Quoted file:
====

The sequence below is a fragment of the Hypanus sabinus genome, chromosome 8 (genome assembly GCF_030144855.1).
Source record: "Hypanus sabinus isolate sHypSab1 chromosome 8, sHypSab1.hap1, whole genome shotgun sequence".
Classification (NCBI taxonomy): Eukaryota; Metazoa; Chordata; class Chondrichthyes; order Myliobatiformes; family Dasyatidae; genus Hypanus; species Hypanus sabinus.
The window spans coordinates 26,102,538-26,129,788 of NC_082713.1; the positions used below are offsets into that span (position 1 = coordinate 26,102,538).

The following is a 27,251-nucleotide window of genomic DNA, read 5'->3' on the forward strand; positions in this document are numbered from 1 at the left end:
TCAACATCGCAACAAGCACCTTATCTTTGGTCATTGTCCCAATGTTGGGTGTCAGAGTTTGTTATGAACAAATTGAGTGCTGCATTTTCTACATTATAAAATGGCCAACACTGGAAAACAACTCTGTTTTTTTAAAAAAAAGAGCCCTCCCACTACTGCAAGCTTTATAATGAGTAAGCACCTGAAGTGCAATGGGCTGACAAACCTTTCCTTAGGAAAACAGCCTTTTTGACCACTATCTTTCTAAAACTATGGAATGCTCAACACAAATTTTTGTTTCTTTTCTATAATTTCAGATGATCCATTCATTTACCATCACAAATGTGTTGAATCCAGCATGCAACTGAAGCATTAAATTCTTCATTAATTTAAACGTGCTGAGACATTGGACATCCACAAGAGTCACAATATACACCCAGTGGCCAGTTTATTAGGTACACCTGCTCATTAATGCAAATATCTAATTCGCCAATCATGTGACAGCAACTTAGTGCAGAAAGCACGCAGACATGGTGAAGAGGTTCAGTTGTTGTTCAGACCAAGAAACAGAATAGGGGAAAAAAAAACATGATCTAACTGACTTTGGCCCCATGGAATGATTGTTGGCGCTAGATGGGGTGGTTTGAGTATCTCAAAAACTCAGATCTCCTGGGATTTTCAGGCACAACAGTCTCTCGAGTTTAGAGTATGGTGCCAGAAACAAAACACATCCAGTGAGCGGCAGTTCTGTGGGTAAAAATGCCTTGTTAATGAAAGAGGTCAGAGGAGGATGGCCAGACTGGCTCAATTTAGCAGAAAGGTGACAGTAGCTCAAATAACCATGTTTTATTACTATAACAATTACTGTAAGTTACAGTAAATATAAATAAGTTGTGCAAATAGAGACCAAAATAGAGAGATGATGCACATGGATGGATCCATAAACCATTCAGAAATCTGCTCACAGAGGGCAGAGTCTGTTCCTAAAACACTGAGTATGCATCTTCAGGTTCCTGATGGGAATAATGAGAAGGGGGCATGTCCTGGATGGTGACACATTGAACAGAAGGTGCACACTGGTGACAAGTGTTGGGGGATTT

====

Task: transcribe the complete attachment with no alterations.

The sequence below is a fragment of the Hypanus sabinus genome, chromosome 8 (genome assembly GCF_030144855.1).
Source record: "Hypanus sabinus isolate sHypSab1 chromosome 8, sHypSab1.hap1, whole genome shotgun sequence".
Classification (NCBI taxonomy): Eukaryota; Metazoa; Chordata; class Chondrichthyes; order Myliobatiformes; family Dasyatidae; genus Hypanus; species Hypanus sabinus.
The window spans coordinates 26,102,538-26,129,788 of NC_082713.1; the positions used below are offsets into that span (position 1 = coordinate 26,102,538).

The following is a 27,251-nucleotide window of genomic DNA, read 5'->3' on the forward strand; positions in this document are numbered from 1 at the left end:
TCAACATCGCAACAAGCACCTTATCTTTGGTCATTGTCCCAATGTTGGGTGTCAGAGTTTGTTATGAACAAATTGAGTGCTGCATTTTCTACATTATAAAATGGCCAACACTGGAAAACAACTCTGTTTTTTTAAAAAAAAGAGCCCTCCCACTACTGCAAGCTTTATAATGAGTAAGCACCTGAAGTGCAATGGGCTGACAAACCTTTCCTTAGGAAAACAGCCTTTTTGACCACTATCTTTCTAAAACTATGGAATGCTCAACACAAATTTTTGTTTCTTTTCTATAATTTCAGATGATCCATTCATTTACCATCACAAATGTGTTGAATCCAGCATGCAACTGAAGCATTAAATTCTTCATTAATTTAAACGTGCTGAGACATTGGACATCCACAAGAGTCACAATATACACCCAGTGGCCAGTTTATTAGGTACACCTGCTCATTAATGCAAATATCTAATTCGCCAATCATGTGACAGCAACTTAGTGCAGAAAGCACGCAGACATGGTGAAGAGGTTCAGTTGTTGTTCAGACCAAGAAACAGAATAGGGGAAAAAAAAACATGATCTAACTGACTTTGGCCCCATGGAATGATTGTTGGCGCTAGATGGGGTGGTTTGAGTATCTCAAAAACTCAGATCTCCTGGGATTTTCAGGCACAACAGTCTCTCGAGTTTAGAGTATGGTGCCAGAAACAAAACACATCCAGTGAGCGGCAGTTCTGTGGGTAAAAATGCCTTGTTAATGAAAGAGGTCAGAGGAGGATGGCCAGACTGGCTCAATTTAGCAGAAAGGTGACAGTAGCTCAAATAACCATGTTTTATTACTATAACAATTACTGTAAGTTACAGTAAATATAAATAAGTTGTGCAAATAGAGACCAAAATAGAGAGATGATGCACATGGATGGATCCATAAACCATTCAGAAATCTGCTCACAGAGGGCAGAGTCTGTTCCTAAAACACTGAGTATGCATCTTCAGGTTCCTGATGGGAATAATGAGAAGGGGGCATGTCCTGGATGGTGACACATTGAACAGAAGGTGCACACTGGTGACAAGTGTTGGGGGATTT